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Growth and Longevity from the Industrial Revolution to the Future of an Aging Society

  • de la Croix, David

    (Université catholique de Louvain)

  • Lindh, Thomas

    ()

    (Institute for Futures Studies)

  • Malmberg, Bo

    ()

    (Institute for Futures Studies)

Aging of the population will affect the growth path of all countries. To assess the historical and future importance of this claim we use two popular approaches and evaluate their merits and disadvantages by confronting them to Swedish data. We first simulate an endogenous growth model with human capital linking demographic changes and income growth. Rising longevity increases the incentive to get education, which in turn has ever-lasting effects on growth through a human capital externality. Secondly, we consider a reduced-form statistical model based on the demographic dividend literature. Assuming that there is a common DGP guiding growth through the demographic transition, we use an estimate from post-war global data to backcast the Swedish historical GDP growth. Comparing the two approaches, encompassing tests show that each of them contains independent information on the Swedish growth path, suggesting that there is a benefit from combining them for long-term forecasting.

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Paper provided by Institute for Futures Studies in its series Arbetsrapport with number 2006:9.

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Length: 37 pages
Date of creation: Jun 2006
Date of revision:
Handle: RePEc:hhs:ifswps:2006_009
Note: ISSN 1652-120X; ISBN 13: 978-91-89655-92-8; ISBN 10: 91-89655-92-3
Contact details of provider: Postal:
Institute for Futures Studies, Box 591, SE-101 31 Stockholm, Sweden

Phone: 08-402 12 00
Fax: 08-24 50 14
Web page: http://www.framtidsstudier.se
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  1. Allen Kelley & Robert Schmidt, 2005. "Evolution of recent economic-demographic modeling: A synthesis," Journal of Population Economics, Springer;European Society for Population Economics, vol. 18(2), pages 275-300, 06.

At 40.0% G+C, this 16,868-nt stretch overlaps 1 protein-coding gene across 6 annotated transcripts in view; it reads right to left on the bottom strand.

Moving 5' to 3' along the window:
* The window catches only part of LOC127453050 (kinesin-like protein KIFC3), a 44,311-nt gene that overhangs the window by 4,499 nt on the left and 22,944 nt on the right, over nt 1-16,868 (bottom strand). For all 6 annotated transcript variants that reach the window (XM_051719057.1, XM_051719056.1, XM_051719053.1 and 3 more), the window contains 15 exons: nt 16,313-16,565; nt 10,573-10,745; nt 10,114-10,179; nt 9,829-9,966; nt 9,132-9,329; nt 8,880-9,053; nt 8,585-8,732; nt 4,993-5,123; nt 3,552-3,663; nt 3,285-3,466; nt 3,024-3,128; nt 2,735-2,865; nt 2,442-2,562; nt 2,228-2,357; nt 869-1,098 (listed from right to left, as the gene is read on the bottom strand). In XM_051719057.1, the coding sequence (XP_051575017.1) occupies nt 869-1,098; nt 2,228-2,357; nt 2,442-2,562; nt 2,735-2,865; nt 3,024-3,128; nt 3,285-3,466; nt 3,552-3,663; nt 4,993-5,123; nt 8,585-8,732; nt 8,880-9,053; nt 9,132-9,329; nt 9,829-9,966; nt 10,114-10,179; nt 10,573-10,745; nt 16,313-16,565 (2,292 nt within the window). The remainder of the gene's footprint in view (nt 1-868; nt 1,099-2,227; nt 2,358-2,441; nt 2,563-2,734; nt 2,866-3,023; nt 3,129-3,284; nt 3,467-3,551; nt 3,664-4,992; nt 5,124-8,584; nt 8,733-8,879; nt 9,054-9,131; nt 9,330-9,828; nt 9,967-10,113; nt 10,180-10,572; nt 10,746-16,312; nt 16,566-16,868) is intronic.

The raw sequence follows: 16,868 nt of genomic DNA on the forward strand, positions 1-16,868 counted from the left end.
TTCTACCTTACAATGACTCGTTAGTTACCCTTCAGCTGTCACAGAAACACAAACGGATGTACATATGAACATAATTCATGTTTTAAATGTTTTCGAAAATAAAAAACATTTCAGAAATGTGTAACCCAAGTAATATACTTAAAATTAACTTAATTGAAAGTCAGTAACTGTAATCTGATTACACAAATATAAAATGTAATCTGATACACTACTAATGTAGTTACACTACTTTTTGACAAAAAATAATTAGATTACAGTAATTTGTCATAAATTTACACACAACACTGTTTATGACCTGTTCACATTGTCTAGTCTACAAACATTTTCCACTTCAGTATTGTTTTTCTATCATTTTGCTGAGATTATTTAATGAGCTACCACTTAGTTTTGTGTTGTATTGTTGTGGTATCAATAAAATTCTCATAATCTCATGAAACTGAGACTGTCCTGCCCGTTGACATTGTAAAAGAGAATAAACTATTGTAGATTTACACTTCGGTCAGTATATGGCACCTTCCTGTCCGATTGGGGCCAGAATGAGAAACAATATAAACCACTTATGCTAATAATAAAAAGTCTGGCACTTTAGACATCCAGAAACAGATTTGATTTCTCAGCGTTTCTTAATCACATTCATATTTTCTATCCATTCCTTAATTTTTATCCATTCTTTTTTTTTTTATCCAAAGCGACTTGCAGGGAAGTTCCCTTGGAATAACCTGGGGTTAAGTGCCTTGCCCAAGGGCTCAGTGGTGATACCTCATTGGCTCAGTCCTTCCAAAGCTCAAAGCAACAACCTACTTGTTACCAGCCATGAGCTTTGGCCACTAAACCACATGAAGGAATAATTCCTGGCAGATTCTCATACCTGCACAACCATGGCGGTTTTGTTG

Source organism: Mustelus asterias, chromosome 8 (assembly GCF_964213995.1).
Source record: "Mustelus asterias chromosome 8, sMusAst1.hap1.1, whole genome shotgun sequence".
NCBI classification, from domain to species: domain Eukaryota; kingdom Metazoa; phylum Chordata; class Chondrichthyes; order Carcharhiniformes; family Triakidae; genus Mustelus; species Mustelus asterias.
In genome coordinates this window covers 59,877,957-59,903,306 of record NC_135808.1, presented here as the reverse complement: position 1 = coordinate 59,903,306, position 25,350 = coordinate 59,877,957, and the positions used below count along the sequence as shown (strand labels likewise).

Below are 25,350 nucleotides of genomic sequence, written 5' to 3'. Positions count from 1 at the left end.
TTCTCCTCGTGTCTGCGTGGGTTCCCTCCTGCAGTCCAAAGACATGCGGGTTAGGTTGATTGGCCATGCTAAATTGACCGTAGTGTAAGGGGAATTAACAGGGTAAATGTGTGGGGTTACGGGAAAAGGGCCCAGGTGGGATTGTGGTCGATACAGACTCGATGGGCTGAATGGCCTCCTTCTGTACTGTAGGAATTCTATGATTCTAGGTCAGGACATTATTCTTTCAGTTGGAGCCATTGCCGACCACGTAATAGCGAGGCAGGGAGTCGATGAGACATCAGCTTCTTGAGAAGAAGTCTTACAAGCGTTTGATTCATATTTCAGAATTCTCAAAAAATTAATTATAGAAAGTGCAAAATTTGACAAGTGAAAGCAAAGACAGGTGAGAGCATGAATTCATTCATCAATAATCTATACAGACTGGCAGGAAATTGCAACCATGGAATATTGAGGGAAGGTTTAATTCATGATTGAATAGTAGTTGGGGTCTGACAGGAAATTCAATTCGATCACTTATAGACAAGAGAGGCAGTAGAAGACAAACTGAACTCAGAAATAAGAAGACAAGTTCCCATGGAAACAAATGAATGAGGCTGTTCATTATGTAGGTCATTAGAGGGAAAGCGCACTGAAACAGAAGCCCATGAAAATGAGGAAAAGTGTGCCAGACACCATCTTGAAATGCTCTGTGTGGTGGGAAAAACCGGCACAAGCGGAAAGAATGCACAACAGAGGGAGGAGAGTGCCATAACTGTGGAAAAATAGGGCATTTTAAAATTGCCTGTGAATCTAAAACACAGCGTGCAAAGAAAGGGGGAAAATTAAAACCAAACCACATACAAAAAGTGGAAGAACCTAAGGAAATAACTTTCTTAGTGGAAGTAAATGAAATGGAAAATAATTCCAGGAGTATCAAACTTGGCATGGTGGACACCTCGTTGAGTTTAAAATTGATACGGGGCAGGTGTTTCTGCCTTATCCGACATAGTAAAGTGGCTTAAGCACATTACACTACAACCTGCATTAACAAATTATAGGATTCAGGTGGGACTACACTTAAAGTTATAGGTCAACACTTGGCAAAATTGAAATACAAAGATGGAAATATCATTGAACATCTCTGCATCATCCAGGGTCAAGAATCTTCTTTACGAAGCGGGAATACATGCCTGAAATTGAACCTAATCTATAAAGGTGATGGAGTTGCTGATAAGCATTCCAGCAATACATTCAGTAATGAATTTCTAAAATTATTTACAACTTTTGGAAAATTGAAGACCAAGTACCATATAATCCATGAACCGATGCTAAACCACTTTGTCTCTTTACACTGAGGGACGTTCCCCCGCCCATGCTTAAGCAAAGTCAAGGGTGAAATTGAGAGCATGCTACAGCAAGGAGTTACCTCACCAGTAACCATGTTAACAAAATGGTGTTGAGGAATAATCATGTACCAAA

2. BOUCEKKINE, Raouf & PEETERS, Dominique & de la CROIX, David, . "Early literacy achievements, population density and the transition to modern growth," CORE Discussion Papers RP 1911, Université catholique de Louvain, Center for Operations Research and Econometrics (CORE).
  3. BOUCEKKINE, Raouf & de la CROIX, David & LICANDRO, Omar, 2002. "Early mortality declines at the dawn of modern growth," CORE Discussion Papers 2002030, Université catholique de Louvain, Center for Operations Research and Econometrics (CORE).
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  6. DE LA CROIX, David & DOEPKE, Matthias, 2001. "Inequality and Growth : Why Differential Fertility Matters," Discussion Papers (IRES - Institut de Recherches Economiques et Sociales) 2001008, Université catholique de Louvain, Institut de Recherches Economiques et Sociales (IRES).
  7. Raouf Boucekkine & David de la Croix & Omar Licandro, . "vintage human capital, demographic trends and endogenous growth," Working Papers 2000-02, FEDEA.
  8. de la Croix, David & Licandro, Omar, 1999. "Life expectancy and endogenous growth," Economics Letters, Elsevier, vol. 65(2), pages 255-263, November.
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  18. Francis X. Diebold & Jose A. Lopez, 1995. "Forecast evaluation and combination," Research Paper 9525, Federal Reserve Bank of New York.
  19. Nils-Petter Lagerlöf, 2003. "From Malthus to Modern Growth: Can Epidemics Explain the Three Regimes?," International Economic Review, Department of Economics, University of Pennsylvania and Osaka University Institute of Social and Economic Research Association, vol. 44(2), pages 755-777, 05.
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